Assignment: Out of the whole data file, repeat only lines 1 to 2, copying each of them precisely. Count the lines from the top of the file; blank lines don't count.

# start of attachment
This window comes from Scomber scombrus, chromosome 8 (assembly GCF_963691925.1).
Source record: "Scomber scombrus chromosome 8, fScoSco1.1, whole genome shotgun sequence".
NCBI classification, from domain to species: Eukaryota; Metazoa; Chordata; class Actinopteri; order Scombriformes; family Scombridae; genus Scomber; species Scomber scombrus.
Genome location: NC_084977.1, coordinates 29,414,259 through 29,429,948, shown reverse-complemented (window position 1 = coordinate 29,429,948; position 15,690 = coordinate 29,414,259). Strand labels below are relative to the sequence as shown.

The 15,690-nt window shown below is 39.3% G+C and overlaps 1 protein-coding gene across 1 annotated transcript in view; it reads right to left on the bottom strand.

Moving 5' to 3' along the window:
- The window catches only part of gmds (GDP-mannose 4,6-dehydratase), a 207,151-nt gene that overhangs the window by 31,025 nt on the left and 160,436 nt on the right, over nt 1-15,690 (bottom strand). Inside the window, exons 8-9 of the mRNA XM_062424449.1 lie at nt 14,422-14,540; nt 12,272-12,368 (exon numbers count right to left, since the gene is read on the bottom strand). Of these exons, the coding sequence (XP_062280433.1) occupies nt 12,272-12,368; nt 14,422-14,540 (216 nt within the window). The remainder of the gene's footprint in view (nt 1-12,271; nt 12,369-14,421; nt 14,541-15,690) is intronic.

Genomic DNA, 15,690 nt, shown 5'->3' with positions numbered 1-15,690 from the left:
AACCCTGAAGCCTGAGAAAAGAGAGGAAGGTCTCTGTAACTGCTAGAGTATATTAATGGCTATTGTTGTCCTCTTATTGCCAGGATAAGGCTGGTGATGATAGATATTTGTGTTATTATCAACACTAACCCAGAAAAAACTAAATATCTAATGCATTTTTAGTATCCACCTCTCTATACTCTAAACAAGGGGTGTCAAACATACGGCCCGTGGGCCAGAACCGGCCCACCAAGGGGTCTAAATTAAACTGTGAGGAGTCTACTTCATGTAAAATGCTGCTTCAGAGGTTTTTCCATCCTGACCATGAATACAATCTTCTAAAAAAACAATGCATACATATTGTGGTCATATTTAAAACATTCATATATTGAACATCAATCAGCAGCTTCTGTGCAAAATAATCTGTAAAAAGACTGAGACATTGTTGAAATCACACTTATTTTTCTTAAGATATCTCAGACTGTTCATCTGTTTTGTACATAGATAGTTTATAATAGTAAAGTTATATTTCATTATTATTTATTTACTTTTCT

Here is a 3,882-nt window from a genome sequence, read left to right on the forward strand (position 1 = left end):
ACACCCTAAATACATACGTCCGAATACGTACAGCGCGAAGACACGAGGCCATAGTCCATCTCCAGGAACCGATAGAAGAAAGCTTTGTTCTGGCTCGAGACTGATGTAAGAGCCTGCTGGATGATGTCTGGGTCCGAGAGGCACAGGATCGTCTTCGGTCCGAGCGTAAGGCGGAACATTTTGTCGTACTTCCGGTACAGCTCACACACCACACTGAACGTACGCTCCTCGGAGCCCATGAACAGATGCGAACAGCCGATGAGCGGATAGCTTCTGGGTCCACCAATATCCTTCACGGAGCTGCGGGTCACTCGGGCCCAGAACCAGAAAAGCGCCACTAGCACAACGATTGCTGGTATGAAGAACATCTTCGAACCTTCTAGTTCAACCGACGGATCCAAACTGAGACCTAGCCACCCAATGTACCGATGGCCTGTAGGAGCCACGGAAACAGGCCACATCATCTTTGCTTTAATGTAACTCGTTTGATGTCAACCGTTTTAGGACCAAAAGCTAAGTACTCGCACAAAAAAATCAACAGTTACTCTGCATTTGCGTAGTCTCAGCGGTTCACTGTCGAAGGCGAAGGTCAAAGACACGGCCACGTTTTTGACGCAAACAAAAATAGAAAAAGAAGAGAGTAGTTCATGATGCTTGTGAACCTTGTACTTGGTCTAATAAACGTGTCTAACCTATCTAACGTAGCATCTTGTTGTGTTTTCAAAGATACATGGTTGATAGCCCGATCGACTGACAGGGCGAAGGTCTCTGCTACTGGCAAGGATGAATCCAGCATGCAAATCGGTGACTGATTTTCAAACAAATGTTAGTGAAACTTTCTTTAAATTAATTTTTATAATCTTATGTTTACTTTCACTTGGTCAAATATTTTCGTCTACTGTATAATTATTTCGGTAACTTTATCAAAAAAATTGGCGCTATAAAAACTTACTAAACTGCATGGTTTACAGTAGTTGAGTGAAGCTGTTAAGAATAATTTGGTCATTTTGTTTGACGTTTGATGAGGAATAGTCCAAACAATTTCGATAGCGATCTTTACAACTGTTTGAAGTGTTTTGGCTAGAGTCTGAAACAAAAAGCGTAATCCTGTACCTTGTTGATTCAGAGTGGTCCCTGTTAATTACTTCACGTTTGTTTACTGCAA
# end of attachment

This window comes from Scomber scombrus, chromosome 8 (assembly GCF_963691925.1).
Source record: "Scomber scombrus chromosome 8, fScoSco1.1, whole genome shotgun sequence".